Today sees publication of an important report from the Learning and Performance Institute (which I chair) on the state of skills in the L&D profession. (The full report is free to LPI Members, the summary report is available to all.)
The report looks at the self-assessments of 983 individuals against the LPI’s Capability Map, which describes the L&D profession in 27 skills, ranged over 4 levels (click to see the LPI Capability Map in detail).
The report runs to 22 pages and gives a comprehensive overview, backed up with data, of the state of our skills in this profession. It is not something for the faint-hearted. As the executive summary puts it:
The results suggest that the profession lacks the broader, business-based skills it will need to contribute as part of the organisation of the future. Those leading L&D departments are better skills than most in these areas, but still lack the breadth of skill required both to lead their departments and to communicate effectively with the rest of the business. The good news, however, is that the L&D profession is clearly keen to develop.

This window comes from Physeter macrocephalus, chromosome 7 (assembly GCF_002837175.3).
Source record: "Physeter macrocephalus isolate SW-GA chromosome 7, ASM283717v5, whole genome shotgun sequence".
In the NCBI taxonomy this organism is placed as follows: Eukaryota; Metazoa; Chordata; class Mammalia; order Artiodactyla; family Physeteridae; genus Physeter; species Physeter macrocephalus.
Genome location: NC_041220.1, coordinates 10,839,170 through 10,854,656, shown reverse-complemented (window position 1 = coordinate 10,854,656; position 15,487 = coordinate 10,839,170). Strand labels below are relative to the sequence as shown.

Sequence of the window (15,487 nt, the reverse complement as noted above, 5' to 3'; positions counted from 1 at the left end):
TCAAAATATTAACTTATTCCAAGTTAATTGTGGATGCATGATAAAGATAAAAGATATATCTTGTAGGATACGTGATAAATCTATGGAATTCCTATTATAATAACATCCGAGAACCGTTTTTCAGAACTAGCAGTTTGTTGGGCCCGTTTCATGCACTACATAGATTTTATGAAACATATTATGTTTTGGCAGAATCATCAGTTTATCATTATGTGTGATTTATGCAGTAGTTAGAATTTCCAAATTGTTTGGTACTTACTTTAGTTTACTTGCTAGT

The report backs up these assertions with the data of six months of L&D professionals self-assessing their skills. I believe these conclusions hold up, and I don’t feel they are overly negative. Nor do I believe they will come as a shock to most in our profession.
What gives them impact are the numbers that back them up. What makes them pressing and timely is the increased speed of business and the need to share information and experience fast.
L&D cannot be the bottle-neck in this crucial process of sharing. Rather it must be the enabler, which means both increasing engagement with the rest of the business and stepping back from being mainly the producer of information/ content/courses and focusing in addition on systems and processes that encourage employees to learn from each other.
This is a new vision of what we do, very different from the tradition of training that I joined when beginning in this industry over 25 years ago. The good news is that in my experience the profession appears mostly ready to adapt and change to meet this challenge.